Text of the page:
Now-a-days, designers tend to use off-the-shelf designs and software available on the Internet or from the vendors to design products requisitioned by their clients. While this may be unavoidable in certain circumstances, their rampant use without understanding the factors involved can land them In problem. Here are some important suggestions from a person who has seen it all for such designers.
In the last decade experienced designers have become a rarity and the next generation of engineers does not seem to have the ability or desire to design electronics circuits bottoms up. Most of the designers tend to take an existing circuits or reference (canned) designs that are provided by the chip vendors to develop their products. Or, worst, they source from the Internet. This practice later leads to trouble when the product (circuit) is being tested. Unknown problems crop up and engineers struggle to identify them. Under these circumstances projects get delayed and miss the market window. Assuming the designers make the circuit work, they have either a cost issue or manufacturing issue. Implementing a circuit through such ‘assembled’ approach can produce pretty nasty and unpredictable results.
Let us see why designers tend to take this route.
- IC product lifecycles are shortening. The devices now have only 7-8 year life, necessitating continuous learning of new devices, which the current day designers are not able to cope up with.
- Increase in operating speed with reduced silicon geometry. This calls for strong high-speed design skills and good basics, which are a rarity with the current crop of engineers.
- Almost a similar situation exists in the embedded software. In fact, the situation in the embedded software is even worse as most embedded software developers are only integrating the software components. Programming in C and Assembly language has become a rare skill, causing a big problem. A proper software architecture should be the right solution.
We have seen product development cycles extending and fewer companies/startups succeeding. Above all, interest in electronic product based startups has started vaning due to the perceived issues.
Why this is critical
Every electronic product needs detailed specifications to perform better and work in the environment for which it has been designed. When products are in critical domains like medical devices, avionics, and automotive, they need documentation and a strict process adherence. In fact, most of these domains demand submission of documentation to the regulatory authorities, and these documents are typically design history files (DHFs).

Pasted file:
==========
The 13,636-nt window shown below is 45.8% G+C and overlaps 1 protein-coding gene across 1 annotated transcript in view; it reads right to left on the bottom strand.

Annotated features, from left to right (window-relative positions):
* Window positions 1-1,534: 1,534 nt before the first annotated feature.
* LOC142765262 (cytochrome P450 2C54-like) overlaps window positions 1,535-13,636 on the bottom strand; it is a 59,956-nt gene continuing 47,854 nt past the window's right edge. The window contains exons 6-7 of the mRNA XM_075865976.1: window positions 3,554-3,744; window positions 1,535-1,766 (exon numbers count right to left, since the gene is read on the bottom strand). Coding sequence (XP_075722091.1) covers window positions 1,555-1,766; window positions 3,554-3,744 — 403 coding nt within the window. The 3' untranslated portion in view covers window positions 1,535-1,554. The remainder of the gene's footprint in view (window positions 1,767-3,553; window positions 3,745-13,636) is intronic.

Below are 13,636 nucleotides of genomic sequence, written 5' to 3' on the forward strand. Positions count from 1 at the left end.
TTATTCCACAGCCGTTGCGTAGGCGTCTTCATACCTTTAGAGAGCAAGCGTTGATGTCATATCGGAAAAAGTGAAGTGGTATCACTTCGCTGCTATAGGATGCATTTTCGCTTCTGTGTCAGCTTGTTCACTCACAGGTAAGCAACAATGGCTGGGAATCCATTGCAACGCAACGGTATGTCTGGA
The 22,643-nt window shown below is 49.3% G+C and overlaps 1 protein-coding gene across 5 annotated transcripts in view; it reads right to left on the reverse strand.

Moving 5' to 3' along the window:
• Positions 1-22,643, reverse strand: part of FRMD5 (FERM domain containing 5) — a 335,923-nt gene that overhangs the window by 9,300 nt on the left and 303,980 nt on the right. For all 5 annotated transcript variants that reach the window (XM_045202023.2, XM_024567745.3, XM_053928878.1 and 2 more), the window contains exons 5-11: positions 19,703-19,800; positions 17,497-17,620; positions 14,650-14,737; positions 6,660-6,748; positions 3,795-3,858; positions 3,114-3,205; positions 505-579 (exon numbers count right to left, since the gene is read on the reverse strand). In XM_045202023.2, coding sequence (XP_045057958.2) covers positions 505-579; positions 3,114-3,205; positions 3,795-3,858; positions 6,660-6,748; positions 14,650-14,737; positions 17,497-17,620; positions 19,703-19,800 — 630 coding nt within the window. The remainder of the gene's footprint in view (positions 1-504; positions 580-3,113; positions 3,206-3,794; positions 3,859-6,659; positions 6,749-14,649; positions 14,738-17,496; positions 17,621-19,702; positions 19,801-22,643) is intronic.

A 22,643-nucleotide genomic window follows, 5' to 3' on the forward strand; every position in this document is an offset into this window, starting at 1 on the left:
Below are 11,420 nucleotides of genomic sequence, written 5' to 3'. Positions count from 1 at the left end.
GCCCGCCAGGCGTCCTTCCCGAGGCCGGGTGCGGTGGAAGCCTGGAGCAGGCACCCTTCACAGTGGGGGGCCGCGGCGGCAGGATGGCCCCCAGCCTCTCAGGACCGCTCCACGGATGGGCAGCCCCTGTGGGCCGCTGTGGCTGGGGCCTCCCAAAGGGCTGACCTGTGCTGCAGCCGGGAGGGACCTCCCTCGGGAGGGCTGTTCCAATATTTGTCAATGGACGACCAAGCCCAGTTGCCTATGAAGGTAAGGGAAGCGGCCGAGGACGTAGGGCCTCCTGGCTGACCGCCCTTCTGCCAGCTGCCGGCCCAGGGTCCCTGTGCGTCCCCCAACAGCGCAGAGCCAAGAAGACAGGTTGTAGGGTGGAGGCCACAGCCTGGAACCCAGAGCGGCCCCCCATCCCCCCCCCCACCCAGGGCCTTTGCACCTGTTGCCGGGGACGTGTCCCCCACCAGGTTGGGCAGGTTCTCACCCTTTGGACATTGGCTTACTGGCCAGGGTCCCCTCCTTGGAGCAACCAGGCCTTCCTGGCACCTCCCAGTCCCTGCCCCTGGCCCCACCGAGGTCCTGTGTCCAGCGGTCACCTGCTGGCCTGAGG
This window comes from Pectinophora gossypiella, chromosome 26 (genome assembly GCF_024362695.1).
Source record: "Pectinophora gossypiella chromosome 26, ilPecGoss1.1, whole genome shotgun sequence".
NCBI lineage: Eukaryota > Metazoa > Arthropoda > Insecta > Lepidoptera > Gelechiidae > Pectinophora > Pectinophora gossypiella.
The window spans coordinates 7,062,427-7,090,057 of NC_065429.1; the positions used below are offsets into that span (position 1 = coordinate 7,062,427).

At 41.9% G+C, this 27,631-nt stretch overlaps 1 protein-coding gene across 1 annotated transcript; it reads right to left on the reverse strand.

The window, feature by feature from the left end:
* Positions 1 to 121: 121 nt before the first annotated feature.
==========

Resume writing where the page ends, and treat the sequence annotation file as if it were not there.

When you pick a canned design and use it in your product, the documentation is not available. In addition, most of these vendors put a disclaimer that the circuit provided is for demonstration purpose and they are indemnified when the designers use it in their product design.
If the product to be designed has lots of communication functions, reference (canned) designs do not scale up. This is true for both hardware and software. Today this issue plagues the IoT designs as most IoT ‘Things’ and ‘Gateways’ are communication-intensive and properly designed hardware and software is a must for proper working.
Here are a couple of examples of how the designs that used the canned designs and associated software have performed. One of the IoT designs of a startup used a reference based hardware and code that was supplied with the reference board. But as the testing progressed the team faced following Issues:
- Response time of the system was slower than the requirement and team ended up revisiting the code and the hardware. What transpired was that the interrupt section was not handled correctly in the hardware and software leading to the slow response.
- In the same product the target bill of material (BoM) and the actual BoM were completely off target. Primary reason was that the reference design used almost all the parts (digital and analogue) from the same vendor, while other than microcontroller the team got lower-cost parts with better performance from other vendors. This happens especially with analogue parts and certain standard digital devices.
- One key aspect in designs where off-the-shelf (canned) code is used is the care that is needed in the design stage. For example, embedded software for actual system can be broadly classified into following types:
- Bare metal coding. This is typically applicable to systems that use very few I/Os and are designed based on 8-bit processors. Bare metal code is specific to the hardware and offers less flexibility. But it is preferred for simpler systems that need to be produced in large volumes as such coding results in less memory consumption and tuned response time to meet the application needs.